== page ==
For the three months ended March 31, 2016, Base Business revenue increased 7% compared to the three months ended March 31, 2015. Base Business revenue was approximately 83% of total T&D revenue for the three months ended March 31, 2016, up from 72% for the three months ended March 31, 2015. Our business is highly competitive and no assurance can be given that we will maintain these revenue levels or increase our market share.

 

Depending on project-specific customer needs and competitive economics, transportation services may be offered at or near our cost to help secure new business. For waste transported by rail from the eastern United States and other locations distant from our Grand View, Idaho and Robstown, Texas facilities, transportation-related revenue can account for as much as 75% of total project revenue. While bundling transportation and disposal services reduces overall gross profit as a percentage of total revenue (“gross margin”), this value-added service has allowed us to win multiple projects that management believes we could not have otherwise competed for successfully. Our Company-owned fleet of gondola railcars, which is periodically supplemented with railcars obtained under operating leases, has reduced our transportation expenses by largely eliminating reliance on more costly short-term rentals. These Company-owned railcars also help us to win business during times of demand-driven railcar scarcity.

 

The increased waste volumes resulting from projects won through this bundling service strategy further drive the operating leverage benefits inherent to the disposal business, increasing profitability. While waste treatment and other variable costs are project-specific, the incremental earnings contribution from large and small projects generally increases as overall disposal volumes increase. Based on past experience, management believes that maximizing operating income, net income and earnings per share is a higher priority than maintaining or increasing gross margin. We intend to continue aggressively bidding bundled transportation and disposal services based on this proven strategy.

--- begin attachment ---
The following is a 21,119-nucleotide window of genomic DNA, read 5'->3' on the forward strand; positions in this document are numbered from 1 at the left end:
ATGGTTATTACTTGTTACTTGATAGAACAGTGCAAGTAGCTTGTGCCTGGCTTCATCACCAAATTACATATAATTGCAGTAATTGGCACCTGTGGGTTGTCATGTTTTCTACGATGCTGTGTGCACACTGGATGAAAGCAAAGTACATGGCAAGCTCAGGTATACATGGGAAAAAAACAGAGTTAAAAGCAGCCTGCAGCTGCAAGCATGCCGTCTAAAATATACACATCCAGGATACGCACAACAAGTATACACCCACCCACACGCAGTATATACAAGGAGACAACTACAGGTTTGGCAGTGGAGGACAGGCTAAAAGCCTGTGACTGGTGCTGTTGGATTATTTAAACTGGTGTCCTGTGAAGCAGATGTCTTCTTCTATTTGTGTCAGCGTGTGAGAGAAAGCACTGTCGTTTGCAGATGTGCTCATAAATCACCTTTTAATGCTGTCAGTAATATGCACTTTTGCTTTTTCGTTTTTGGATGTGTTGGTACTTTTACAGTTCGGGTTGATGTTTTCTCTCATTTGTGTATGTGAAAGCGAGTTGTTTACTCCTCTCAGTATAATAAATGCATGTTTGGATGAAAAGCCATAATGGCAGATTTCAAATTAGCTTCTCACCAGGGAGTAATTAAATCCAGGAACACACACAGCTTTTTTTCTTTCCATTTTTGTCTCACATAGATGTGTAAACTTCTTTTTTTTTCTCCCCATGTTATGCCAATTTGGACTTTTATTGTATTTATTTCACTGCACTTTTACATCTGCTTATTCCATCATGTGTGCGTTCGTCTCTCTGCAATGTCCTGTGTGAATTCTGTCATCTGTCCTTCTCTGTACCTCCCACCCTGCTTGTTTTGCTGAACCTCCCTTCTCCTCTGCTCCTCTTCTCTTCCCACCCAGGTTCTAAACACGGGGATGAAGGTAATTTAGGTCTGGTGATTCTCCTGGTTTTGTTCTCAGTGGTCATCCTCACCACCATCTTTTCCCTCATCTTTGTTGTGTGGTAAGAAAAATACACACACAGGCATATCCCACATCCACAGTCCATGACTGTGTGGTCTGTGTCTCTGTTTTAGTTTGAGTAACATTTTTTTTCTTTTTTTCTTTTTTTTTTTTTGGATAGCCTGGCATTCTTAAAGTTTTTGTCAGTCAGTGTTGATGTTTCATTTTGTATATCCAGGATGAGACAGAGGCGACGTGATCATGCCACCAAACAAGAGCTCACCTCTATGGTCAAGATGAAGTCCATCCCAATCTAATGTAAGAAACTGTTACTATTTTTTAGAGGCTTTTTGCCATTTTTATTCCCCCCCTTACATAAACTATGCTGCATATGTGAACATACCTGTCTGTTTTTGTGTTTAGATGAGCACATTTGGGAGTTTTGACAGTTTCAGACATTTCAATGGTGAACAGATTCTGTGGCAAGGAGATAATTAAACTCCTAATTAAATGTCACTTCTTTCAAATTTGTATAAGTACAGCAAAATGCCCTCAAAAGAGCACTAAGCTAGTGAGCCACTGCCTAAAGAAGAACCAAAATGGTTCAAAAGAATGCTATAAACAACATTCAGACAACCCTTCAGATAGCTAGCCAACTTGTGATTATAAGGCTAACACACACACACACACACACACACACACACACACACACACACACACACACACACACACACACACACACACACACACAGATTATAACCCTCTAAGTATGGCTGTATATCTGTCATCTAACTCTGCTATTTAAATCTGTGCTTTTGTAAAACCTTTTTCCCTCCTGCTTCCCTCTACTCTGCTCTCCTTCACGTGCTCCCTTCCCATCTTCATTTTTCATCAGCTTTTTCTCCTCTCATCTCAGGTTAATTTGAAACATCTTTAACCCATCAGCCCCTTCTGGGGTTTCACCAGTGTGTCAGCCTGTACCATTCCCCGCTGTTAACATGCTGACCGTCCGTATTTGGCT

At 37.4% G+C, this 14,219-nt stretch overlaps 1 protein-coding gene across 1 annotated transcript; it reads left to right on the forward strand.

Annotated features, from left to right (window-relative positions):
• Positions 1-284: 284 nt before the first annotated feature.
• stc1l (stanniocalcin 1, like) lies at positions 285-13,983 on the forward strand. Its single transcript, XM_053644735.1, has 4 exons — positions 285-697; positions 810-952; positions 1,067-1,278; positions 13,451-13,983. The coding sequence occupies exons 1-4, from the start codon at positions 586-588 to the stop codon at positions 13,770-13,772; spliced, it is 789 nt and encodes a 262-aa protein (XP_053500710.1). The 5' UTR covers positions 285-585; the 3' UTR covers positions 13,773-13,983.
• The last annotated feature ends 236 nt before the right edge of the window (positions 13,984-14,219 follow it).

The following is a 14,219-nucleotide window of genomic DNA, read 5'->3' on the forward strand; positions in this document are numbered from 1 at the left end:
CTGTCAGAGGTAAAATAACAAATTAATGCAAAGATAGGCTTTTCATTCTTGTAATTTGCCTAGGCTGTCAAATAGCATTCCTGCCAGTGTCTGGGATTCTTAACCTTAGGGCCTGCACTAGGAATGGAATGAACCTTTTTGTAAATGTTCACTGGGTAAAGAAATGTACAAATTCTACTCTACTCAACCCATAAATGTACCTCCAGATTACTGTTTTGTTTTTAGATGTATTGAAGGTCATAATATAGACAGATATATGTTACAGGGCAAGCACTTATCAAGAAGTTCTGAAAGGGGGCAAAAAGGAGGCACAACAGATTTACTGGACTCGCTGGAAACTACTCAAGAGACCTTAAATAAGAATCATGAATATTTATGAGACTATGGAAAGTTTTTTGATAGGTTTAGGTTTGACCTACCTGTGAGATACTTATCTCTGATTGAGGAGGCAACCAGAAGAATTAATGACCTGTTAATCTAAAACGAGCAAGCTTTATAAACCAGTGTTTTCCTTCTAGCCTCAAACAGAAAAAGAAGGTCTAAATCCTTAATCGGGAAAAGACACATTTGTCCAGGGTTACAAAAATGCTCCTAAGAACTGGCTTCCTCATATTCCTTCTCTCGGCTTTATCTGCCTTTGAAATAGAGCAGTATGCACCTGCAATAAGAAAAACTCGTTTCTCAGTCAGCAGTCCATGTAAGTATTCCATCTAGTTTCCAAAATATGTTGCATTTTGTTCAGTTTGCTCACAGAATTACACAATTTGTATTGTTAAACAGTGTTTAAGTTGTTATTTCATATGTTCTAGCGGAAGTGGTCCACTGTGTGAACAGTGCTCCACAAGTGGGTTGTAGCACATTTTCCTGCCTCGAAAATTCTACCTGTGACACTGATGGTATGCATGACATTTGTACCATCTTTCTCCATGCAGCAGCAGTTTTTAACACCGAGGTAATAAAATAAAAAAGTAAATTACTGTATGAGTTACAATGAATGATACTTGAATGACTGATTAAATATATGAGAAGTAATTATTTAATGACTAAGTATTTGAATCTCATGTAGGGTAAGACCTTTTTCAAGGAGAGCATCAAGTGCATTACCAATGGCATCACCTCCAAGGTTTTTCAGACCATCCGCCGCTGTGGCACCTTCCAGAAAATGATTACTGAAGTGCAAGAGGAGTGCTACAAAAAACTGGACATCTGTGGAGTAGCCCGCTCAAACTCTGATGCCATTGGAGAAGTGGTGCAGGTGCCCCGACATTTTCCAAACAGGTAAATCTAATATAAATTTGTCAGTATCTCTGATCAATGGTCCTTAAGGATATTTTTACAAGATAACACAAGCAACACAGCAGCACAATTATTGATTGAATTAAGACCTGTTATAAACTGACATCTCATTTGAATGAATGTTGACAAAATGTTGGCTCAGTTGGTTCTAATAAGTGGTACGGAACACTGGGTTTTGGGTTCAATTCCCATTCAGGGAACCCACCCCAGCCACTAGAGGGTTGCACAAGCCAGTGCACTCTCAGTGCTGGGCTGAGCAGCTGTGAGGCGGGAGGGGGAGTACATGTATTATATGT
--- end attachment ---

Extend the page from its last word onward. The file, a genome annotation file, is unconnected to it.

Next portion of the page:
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Table of Contents

 

To maximize utilization of our railcar fleet, we periodically deploy available railcars to transport waste from clean-up sites to disposal facilities operated by other companies. Such transportation services may also be bundled with for-profit logistics and field services support work.

 

We serve oil refineries, chemical production plants, steel mills, waste brokers/aggregators serving small manufacturers and other industrial customers that are generally affected by the prevailing economic conditions and credit environment. Adverse conditions may cause our customers as well as those they serve to curtail operations, resulting in lower waste production and/or delayed spending on off-site waste shipments, maintenance, waste clean-up projects and other work. Factors that can impact general economic conditions and the level of spending by customers include, but are not limited to, consumer and industrial spending, increases in fuel and energy costs, conditions in the real estate and mortgage markets, labor and healthcare costs, access to credit, consumer confidence and other global economic factors affecting spending behavior. Market forces may also induce customers to reduce or cease operations, declare bankruptcy, liquidate or relocate to other countries, any of which could adversely affect our business. To the extent business is either government funded or driven by government regulations or enforcement actions, we believe it is less susceptible to general economic conditions. Spending by government agencies may also be reduced due to declining tax revenues resulting from a weak economy or changes in policy. Disbursement of funds appropriated by Congress may also be delayed for various reasons.